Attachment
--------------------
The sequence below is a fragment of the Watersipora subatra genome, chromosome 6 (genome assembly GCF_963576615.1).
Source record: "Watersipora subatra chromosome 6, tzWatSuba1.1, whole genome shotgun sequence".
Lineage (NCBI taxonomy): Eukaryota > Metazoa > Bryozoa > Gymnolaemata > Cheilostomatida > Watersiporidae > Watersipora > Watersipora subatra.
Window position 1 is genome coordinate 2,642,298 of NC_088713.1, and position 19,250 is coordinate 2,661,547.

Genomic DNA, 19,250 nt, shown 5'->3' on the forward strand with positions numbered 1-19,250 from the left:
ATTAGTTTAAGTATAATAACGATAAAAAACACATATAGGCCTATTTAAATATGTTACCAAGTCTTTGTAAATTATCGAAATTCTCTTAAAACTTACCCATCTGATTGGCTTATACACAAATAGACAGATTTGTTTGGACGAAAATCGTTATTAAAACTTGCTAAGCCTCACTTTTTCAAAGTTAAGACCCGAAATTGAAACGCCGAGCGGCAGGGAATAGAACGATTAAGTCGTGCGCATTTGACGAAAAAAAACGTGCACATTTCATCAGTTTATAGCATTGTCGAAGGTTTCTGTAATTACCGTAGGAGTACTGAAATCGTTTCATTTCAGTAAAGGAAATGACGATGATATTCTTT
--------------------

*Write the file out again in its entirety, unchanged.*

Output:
The sequence below is a fragment of the Watersipora subatra genome, chromosome 6 (genome assembly GCF_963576615.1).
Source record: "Watersipora subatra chromosome 6, tzWatSuba1.1, whole genome shotgun sequence".
Lineage (NCBI taxonomy): Eukaryota > Metazoa > Bryozoa > Gymnolaemata > Cheilostomatida > Watersiporidae > Watersipora > Watersipora subatra.
Window position 1 is genome coordinate 2,642,298 of NC_088713.1, and position 19,250 is coordinate 2,661,547.

Genomic DNA, 19,250 nt, shown 5'->3' on the forward strand with positions numbered 1-19,250 from the left:
ATTAGTTTAAGTATAATAACGATAAAAAACACATATAGGCCTATTTAAATATGTTACCAAGTCTTTGTAAATTATCGAAATTCTCTTAAAACTTACCCATCTGATTGGCTTATACACAAATAGACAGATTTGTTTGGACGAAAATCGTTATTAAAACTTGCTAAGCCTCACTTTTTCAAAGTTAAGACCCGAAATTGAAACGCCGAGCGGCAGGGAATAGAACGATTAAGTCGTGCGCATTTGACGAAAAAAAACGTGCACATTTCATCAGTTTATAGCATTGTCGAAGGTTTCTGTAATTACCGTAGGAGTACTGAAATCGTTTCATTTCAGTAAAGGAAATGACGATGATATTCTTT